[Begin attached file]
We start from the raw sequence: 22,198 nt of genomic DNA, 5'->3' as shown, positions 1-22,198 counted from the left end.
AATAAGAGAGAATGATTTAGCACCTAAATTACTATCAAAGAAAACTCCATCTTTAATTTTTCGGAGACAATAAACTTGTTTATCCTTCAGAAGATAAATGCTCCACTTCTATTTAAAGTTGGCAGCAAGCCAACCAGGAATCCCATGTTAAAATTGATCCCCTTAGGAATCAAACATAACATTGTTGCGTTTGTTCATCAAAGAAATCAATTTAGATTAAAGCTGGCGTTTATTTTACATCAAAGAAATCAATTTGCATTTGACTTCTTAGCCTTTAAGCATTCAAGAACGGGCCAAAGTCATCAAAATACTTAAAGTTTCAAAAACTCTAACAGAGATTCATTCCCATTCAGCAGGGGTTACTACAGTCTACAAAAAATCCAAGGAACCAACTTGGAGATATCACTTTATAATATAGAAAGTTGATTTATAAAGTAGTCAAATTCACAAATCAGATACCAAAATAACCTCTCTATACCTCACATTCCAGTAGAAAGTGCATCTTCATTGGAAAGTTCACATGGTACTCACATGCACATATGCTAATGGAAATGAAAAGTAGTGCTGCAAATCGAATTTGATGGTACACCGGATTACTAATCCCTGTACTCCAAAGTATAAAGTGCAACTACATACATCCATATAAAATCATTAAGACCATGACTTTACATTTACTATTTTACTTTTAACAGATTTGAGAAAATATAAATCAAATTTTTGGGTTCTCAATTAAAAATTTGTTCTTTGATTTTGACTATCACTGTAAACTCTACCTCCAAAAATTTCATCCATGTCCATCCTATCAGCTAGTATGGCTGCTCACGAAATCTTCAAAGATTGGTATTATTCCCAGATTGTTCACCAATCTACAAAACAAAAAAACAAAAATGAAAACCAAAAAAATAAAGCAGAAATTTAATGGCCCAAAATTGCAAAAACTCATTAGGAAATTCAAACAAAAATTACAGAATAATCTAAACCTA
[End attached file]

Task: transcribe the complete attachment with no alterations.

We start from the raw sequence: 22,198 nt of genomic DNA, 5'->3' as shown, positions 1-22,198 counted from the left end.
AATAAGAGAGAATGATTTAGCACCTAAATTACTATCAAAGAAAACTCCATCTTTAATTTTTCGGAGACAATAAACTTGTTTATCCTTCAGAAGATAAATGCTCCACTTCTATTTAAAGTTGGCAGCAAGCCAACCAGGAATCCCATGTTAAAATTGATCCCCTTAGGAATCAAACATAACATTGTTGCGTTTGTTCATCAAAGAAATCAATTTAGATTAAAGCTGGCGTTTATTTTACATCAAAGAAATCAATTTGCATTTGACTTCTTAGCCTTTAAGCATTCAAGAACGGGCCAAAGTCATCAAAATACTTAAAGTTTCAAAAACTCTAACAGAGATTCATTCCCATTCAGCAGGGGTTACTACAGTCTACAAAAAATCCAAGGAACCAACTTGGAGATATCACTTTATAATATAGAAAGTTGATTTATAAAGTAGTCAAATTCACAAATCAGATACCAAAATAACCTCTCTATACCTCACATTCCAGTAGAAAGTGCATCTTCATTGGAAAGTTCACATGGTACTCACATGCACATATGCTAATGGAAATGAAAAGTAGTGCTGCAAATCGAATTTGATGGTACACCGGATTACTAATCCCTGTACTCCAAAGTATAAAGTGCAACTACATACATCCATATAAAATCATTAAGACCATGACTTTACATTTACTATTTTACTTTTAACAGATTTGAGAAAATATAAATCAAATTTTTGGGTTCTCAATTAAAAATTTGTTCTTTGATTTTGACTATCACTGTAAACTCTACCTCCAAAAATTTCATCCATGTCCATCCTATCAGCTAGTATGGCTGCTCACGAAATCTTCAAAGATTGGTATTATTCCCAGATTGTTCACCAATCTACAAAACAAAAAAACAAAAATGAAAACCAAAAAAATAAAGCAGAAATTTAATGGCCCAAAATTGCAAAAACTCATTAGGAAATTCAAACAAAAATTACAGAATAATCTAAACCTA